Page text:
For many students the biggest source of money will be from the colleges themselves.
That’s why it’s important for you to understand what would motivate any school to give your child one of its awards.
Schools don’t dispense grants and scholarships to be nice. They give awards because they expect to get something valuable from a student in return.
To understand why schools are eager to reward some students and not others, you have to appreciate that schools are businesses. They are focused on increasing their own reputations and achieving their institutional goals.
Private and public colleges and universities routinely employ in-house enrollment managers or hire consultants who devise ways for colleges to use their institutional cash as strategically as possible to assemble their freshman classes. Typically this means helping institutions leverage their own revenue to attract the kind of teenagers they covet.
Enrollment management practices have turned financial aid from primarily a utilitarian way to help disadvantaged students into a powerful tool to attract higher achieving students, as well as the wealthy.
The most eye-opening article that I’ve ever read on enrollment management is nine years old, but it’s as relevant today as when I read this Atlantic Monthly article – The Best Class Money Can Buy.
The Realities of Preferential Packaging
If you’ve browsed through marketing materials from colleges you probably haven’t gotten the sense that financial aid is heavily determined by a college’s excitement or lack of enthusiasm for an applicant. Financial aid realities are a topic that admission officers rarely broach with families. In fact, I’d argue that most of the admission representatives that families typically encounter at college fairs honestly don’t know how the money is divvied up.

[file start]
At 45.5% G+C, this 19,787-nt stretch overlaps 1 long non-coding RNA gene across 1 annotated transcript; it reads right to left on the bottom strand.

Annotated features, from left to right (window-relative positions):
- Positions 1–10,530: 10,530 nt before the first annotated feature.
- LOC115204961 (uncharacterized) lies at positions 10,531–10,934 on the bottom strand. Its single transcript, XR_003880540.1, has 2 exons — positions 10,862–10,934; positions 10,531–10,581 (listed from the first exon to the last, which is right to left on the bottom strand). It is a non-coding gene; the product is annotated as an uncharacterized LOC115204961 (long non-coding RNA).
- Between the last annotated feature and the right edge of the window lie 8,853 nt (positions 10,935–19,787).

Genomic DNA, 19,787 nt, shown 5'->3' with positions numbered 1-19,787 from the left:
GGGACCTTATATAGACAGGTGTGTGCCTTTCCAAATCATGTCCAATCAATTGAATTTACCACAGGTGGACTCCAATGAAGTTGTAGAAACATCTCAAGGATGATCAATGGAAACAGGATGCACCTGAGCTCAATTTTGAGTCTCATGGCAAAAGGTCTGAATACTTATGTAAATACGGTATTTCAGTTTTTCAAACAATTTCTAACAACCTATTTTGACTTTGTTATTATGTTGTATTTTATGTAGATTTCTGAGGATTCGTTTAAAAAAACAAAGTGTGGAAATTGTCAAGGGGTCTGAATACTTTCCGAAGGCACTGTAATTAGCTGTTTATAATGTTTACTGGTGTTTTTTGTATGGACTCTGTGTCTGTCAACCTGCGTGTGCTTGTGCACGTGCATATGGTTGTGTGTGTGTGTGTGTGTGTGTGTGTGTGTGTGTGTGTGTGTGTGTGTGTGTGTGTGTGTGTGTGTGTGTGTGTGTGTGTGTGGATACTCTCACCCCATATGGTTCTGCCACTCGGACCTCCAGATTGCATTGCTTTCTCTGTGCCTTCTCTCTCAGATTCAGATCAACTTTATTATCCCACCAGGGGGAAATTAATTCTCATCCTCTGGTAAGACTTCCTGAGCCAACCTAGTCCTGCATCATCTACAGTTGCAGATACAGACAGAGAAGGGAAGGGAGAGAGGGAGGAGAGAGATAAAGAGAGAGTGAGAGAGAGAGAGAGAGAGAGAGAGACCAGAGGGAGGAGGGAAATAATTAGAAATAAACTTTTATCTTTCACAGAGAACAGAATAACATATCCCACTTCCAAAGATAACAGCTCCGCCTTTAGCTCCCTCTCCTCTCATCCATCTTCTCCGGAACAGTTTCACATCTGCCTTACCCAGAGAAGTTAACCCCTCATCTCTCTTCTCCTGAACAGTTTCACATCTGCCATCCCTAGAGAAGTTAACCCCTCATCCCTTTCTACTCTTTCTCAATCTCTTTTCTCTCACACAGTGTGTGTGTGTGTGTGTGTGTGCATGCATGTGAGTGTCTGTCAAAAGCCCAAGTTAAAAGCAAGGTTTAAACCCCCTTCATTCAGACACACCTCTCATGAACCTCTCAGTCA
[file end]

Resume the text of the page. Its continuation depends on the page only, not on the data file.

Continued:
Most admission reps possess little-to-no knowledge of the tough decisions that are being made back at their mothership by the senior administrators, who must juggle the realities of finite resources and competing institutional goals.
Many of the admission reps, who are not in the loop, are recent young college grads themselves who are eager to share with families why their institutions are so great. When families ask these admission cheerleaders how they can afford their institutions, they will often respond by saying something along these lines: “We’ve got scholarships that start at $5,000 and go all the way up to full-rides!”
The reps might also mention that many or even most of the institution’s students receive scholarships. Reps urge teens to apply to see what kind of goodies they will ultimately win. It’s no surprise then that students and their parents get excited as they contemplate the awards coming their way.
The reality, however, can be very different from the upbeat picture that reps serve up of a can’t-lose lottery. For starters, a $5,000 annual scholarship isn’t going to go far if the school costs $50,000. And while a full-ride sounds awesome, just how many get this top award? One or two applicants or maybe a dozen in a freshman class of 1,000 or 2,000 students?
Families also shouldn’t be swayed if a rep notes that most students at his or her institution receive grants and scholarships.
At private colleges and universities nearly 89% of students receive a tuition discount via institutional grants/scholarships and the average discount slashes roughly 53% off the tuition price. These latest statistics – which represent historic highs – come from the National Association of College and University Business Officers, which is considered the definitive source for tuition discounting. You can see the discounting trend in the graph below from 2013. The 2014 figures that I just quoted above aren’t in the chart.